Sonntag, 1. Oktober 2017

0x167, byte 5, bit 6

A couple of months ago I found the CAN message on the low-speed CAN bus which would be sent from the CEM (Central Electronic Module) to the CCM (Climate Control Module) if the engine was running. It would enable all the high-power consumers like seat heater, seat ventilator, rear window de-mist. The only caveat was that while I injected the message, the CEM sent the same one about 2-5 per second to switch things off again. I thought about cutting the CAN wires and inserting a filter. But as the SRS (airbag) is also on that bus, I was hesitant - luckily. Because one week ago, I came up with the idea, why not do the same thing between the ECM (Engine Control Module) and the CEM. Instead of faking input signals to make the ECM believe that an engine is running, I could do it at a later stage: "adjust" the CAN signal from the ECM.
So yesterday I dared and started looking for the high-speed CAN wires. I was lucky. I cut the umbilical of the cable tree open - close to the coolant expansion tank. The twisted blue-black (CAN-High) and green-black (CAN-Lo) wires were right on the top - no digging through 30-40 wires. A courageous cut and a Arduino-Due based CAN shield soldered in and I had a filter ready. ECM on bus 1, rest on bus 0. This way it was a piece of cake to find out which messages are coming from the ECM (0x30, 0x125, 0x12a, 0x143, 0x157, 0x167, 0x315, 0x385, 0x392, 0x3d3, 0x4ca) and which are coming from the other devices (at least 23 other messages). This reduced the reverse-engineering efforts dramatically by about 70%. First I suspected it'd be message id 0x30. Usually these low-end numbers are used for basic status information. Wrong! It seems to be the device's ID - which changes when the engine is running - but yet it wasn't the one yet. So, what did I do?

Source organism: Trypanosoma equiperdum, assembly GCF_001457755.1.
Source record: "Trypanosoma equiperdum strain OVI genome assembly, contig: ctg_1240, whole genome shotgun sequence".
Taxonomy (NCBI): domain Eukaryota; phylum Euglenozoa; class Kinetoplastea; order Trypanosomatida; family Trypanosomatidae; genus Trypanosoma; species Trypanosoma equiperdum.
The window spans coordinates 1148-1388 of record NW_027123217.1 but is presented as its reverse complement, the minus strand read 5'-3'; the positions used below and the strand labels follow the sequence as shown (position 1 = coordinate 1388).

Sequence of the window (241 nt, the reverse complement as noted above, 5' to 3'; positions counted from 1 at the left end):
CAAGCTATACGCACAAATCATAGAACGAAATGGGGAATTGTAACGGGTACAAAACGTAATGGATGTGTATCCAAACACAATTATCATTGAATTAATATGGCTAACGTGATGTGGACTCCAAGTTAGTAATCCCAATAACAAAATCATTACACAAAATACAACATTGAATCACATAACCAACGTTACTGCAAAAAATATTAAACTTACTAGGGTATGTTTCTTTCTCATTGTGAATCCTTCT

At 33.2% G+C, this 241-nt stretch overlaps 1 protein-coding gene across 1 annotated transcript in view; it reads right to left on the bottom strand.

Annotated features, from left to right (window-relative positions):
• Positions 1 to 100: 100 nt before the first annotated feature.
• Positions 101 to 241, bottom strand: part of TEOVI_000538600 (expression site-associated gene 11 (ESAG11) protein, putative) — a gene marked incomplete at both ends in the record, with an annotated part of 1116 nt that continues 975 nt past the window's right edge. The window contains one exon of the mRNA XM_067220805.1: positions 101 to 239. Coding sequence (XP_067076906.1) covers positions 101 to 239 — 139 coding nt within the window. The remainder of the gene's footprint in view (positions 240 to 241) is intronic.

Another friendly S80 MY08 owner, allowed me to grab some logs from his car with ignition on and with engine idling. With these logs, Excel and Collin Kidders SavyCan, I identified which messages contain different data between the two states. Still a lot! So I started replacing the content of messages one message id at a time, first I used the other car's data for 0x30 --> de-mobilizer got activated. Then 0x125 --> DSTC system failure, then 0x12a --> DSTC error and de-mobilizer, and so on and so on. Most of the other messages had no visible effect.